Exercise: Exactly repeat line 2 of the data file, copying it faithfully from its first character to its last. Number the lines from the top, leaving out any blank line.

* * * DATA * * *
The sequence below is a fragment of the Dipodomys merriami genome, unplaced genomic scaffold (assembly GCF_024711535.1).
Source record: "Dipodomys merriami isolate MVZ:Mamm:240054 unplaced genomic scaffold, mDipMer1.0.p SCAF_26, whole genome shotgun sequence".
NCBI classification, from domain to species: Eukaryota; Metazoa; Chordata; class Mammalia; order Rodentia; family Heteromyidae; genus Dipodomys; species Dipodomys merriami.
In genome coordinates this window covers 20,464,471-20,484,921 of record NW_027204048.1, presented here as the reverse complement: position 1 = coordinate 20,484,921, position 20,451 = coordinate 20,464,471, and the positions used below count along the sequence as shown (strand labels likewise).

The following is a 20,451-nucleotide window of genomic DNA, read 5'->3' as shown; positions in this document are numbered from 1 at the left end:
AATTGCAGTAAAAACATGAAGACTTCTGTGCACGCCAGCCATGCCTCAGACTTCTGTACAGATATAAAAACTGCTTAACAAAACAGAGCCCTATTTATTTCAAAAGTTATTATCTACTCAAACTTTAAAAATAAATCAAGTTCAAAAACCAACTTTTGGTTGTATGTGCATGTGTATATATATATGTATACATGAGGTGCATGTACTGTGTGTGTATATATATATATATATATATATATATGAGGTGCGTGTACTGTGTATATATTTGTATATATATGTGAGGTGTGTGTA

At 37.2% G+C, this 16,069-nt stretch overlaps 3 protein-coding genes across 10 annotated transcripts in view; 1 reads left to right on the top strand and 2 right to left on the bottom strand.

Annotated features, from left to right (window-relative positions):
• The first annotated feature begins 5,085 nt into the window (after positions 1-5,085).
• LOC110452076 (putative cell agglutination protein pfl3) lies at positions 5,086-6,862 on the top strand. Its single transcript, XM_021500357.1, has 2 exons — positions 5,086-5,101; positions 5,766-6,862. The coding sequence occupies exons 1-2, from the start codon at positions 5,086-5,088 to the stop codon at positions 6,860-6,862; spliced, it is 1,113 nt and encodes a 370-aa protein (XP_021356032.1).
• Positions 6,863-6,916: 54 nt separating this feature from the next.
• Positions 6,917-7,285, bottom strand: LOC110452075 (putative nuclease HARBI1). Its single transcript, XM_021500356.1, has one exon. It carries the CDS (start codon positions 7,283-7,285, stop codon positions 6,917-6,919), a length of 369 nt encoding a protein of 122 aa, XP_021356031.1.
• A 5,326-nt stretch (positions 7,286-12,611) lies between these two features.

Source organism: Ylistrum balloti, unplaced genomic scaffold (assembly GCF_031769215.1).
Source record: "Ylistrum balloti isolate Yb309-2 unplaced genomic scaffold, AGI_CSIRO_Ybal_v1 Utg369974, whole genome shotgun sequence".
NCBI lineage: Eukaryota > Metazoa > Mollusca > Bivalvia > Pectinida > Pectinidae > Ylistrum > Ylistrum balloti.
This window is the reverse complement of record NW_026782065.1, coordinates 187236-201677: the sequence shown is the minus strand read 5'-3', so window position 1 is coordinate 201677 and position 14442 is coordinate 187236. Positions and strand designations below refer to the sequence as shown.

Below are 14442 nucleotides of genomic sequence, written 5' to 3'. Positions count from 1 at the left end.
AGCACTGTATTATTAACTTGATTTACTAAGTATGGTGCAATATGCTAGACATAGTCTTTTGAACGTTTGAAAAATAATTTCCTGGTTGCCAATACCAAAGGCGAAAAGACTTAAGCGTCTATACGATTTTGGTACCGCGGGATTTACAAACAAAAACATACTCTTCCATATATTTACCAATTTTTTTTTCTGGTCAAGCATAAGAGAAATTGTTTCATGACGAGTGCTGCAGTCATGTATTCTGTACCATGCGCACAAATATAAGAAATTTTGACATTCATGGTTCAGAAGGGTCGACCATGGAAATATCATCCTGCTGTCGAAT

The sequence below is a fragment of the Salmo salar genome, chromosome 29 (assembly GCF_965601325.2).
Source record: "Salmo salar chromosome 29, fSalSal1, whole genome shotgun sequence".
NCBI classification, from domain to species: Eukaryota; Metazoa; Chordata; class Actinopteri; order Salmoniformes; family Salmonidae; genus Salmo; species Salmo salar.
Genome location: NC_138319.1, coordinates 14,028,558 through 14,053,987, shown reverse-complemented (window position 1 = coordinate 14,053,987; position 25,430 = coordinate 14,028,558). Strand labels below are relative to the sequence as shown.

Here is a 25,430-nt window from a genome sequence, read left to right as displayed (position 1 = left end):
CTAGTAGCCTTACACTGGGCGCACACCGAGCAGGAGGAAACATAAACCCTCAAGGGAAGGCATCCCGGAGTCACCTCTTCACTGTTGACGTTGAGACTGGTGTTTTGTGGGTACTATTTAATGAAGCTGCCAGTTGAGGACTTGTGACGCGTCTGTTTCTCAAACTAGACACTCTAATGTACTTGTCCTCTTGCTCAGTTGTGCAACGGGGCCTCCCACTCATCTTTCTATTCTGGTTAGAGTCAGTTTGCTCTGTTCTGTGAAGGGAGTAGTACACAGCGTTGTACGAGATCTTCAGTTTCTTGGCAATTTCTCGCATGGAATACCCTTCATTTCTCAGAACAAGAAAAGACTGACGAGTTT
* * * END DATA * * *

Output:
Source record: "Dipodomys merriami isolate MVZ:Mamm:240054 unplaced genomic scaffold, mDipMer1.0.p SCAF_26, whole genome shotgun sequence".